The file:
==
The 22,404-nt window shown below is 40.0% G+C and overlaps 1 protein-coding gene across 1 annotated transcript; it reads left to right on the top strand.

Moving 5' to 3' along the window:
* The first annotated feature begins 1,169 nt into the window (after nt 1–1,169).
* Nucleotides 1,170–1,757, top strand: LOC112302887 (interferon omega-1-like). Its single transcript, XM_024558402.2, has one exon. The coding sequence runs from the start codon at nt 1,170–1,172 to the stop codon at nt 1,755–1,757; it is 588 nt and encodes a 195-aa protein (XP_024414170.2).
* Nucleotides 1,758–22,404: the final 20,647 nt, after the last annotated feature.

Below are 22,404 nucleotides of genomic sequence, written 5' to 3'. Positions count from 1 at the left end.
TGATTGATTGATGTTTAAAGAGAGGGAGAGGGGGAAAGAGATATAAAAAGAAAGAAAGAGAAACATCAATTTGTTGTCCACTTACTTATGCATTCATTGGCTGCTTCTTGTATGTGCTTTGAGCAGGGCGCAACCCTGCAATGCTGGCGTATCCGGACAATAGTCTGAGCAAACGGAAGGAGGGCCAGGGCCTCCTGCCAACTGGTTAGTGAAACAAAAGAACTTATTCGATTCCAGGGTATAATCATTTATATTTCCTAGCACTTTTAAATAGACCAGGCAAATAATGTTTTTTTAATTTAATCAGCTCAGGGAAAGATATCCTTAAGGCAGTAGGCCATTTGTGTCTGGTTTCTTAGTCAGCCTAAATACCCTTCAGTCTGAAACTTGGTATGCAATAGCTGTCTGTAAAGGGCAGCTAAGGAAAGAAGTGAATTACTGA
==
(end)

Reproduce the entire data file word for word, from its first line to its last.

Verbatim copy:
The 22,404-nt window shown below is 40.0% G+C and overlaps 1 protein-coding gene across 1 annotated transcript; it reads left to right on the top strand.

Moving 5' to 3' along the window:
* The first annotated feature begins 1,169 nt into the window (after nt 1–1,169).
* Nucleotides 1,170–1,757, top strand: LOC112302887 (interferon omega-1-like). Its single transcript, XM_024558402.2, has one exon. The coding sequence runs from the start codon at nt 1,170–1,172 to the stop codon at nt 1,755–1,757; it is 588 nt and encodes a 195-aa protein (XP_024414170.2).
* Nucleotides 1,758–22,404: the final 20,647 nt, after the last annotated feature.

Below are 22,404 nucleotides of genomic sequence, written 5' to 3'. Positions count from 1 at the left end.
TGATTGATTGATGTTTAAAGAGAGGGAGAGGGGGAAAGAGATATAAAAAGAAAGAAAGAGAAACATCAATTTGTTGTCCACTTACTTATGCATTCATTGGCTGCTTCTTGTATGTGCTTTGAGCAGGGCGCAACCCTGCAATGCTGGCGTATCCGGACAATAGTCTGAGCAAACGGAAGGAGGGCCAGGGCCTCCTGCCAACTGGTTAGTGAAACAAAAGAACTTATTCGATTCCAGGGTATAATCATTTATATTTCCTAGCACTTTTAAATAGACCAGGCAAATAATGTTTTTTTAATTTAATCAGCTCAGGGAAAGATATCCTTAAGGCAGTAGGCCATTTGTGTCTGGTTTCTTAGTCAGCCTAAATACCCTTCAGTCTGAAACTTGGTATGCAATAGCTGTCTGTAAAGGGCAGCTAAGGAAAGAAGTGAATTACTGA